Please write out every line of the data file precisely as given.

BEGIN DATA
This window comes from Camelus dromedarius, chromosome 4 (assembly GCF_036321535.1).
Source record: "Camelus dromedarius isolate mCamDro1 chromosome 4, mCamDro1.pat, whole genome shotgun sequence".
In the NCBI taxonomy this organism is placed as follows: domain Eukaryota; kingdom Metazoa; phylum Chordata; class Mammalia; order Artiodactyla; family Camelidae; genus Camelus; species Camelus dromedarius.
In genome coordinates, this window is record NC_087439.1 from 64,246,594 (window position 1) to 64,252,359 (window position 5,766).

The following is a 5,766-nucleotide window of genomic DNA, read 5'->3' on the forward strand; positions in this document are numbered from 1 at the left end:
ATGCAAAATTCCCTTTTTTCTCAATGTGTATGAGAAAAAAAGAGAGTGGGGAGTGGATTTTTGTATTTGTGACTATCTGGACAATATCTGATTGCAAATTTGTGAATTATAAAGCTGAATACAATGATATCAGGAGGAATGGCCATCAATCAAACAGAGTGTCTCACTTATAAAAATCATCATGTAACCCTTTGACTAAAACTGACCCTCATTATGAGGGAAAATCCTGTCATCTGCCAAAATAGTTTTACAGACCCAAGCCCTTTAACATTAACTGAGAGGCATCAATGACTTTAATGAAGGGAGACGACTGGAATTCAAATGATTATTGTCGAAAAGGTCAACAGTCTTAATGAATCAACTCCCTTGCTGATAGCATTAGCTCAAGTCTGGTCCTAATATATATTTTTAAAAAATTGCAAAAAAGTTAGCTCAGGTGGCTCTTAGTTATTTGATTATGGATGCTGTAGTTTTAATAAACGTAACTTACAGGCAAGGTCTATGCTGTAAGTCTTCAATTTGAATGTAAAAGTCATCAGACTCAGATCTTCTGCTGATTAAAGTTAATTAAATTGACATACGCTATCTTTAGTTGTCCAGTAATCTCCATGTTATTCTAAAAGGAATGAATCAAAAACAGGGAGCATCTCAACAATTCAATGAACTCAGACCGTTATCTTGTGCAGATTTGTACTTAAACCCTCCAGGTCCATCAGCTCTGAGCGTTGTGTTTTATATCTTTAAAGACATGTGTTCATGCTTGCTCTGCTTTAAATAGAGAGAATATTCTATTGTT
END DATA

This window comes from Camelus dromedarius, chromosome 4 (assembly GCF_036321535.1).
Source record: "Camelus dromedarius isolate mCamDro1 chromosome 4, mCamDro1.pat, whole genome shotgun sequence".
In the NCBI taxonomy this organism is placed as follows: domain Eukaryota; kingdom Metazoa; phylum Chordata; class Mammalia; order Artiodactyla; family Camelidae; genus Camelus; species Camelus dromedarius.
In genome coordinates, this window is record NC_087439.1 from 64,246,594 (window position 1) to 64,252,359 (window position 5,766).

The following is a 5,766-nucleotide window of genomic DNA, read 5'->3' on the forward strand; positions in this document are numbered from 1 at the left end:
ATGCAAAATTCCCTTTTTTCTCAATGTGTATGAGAAAAAAAGAGAGTGGGGAGTGGATTTTTGTATTTGTGACTATCTGGACAATATCTGATTGCAAATTTGTGAATTATAAAGCTGAATACAATGATATCAGGAGGAATGGCCATCAATCAAACAGAGTGTCTCACTTATAAAAATCATCATGTAACCCTTTGACTAAAACTGACCCTCATTATGAGGGAAAATCCTGTCATCTGCCAAAATAGTTTTACAGACCCAAGCCCTTTAACATTAACTGAGAGGCATCAATGACTTTAATGAAGGGAGACGACTGGAATTCAAATGATTATTGTCGAAAAGGTCAACAGTCTTAATGAATCAACTCCCTTGCTGATAGCATTAGCTCAAGTCTGGTCCTAATATATATTTTTAAAAAATTGCAAAAAAGTTAGCTCAGGTGGCTCTTAGTTATTTGATTATGGATGCTGTAGTTTTAATAAACGTAACTTACAGGCAAGGTCTATGCTGTAAGTCTTCAATTTGAATGTAAAAGTCATCAGACTCAGATCTTCTGCTGATTAAAGTTAATTAAATTGACATACGCTATCTTTAGTTGTCCAGTAATCTCCATGTTATTCTAAAAGGAATGAATCAAAAACAGGGAGCATCTCAACAATTCAATGAACTCAGACCGTTATCTTGTGCAGATTTGTACTTAAACCCTCCAGGTCCATCAGCTCTGAGCGTTGTGTTTTATATCTTTAAAGACATGTGTTCATGCTTGCTCTGCTTTAAATAGAGAGAATATTCTATTGTT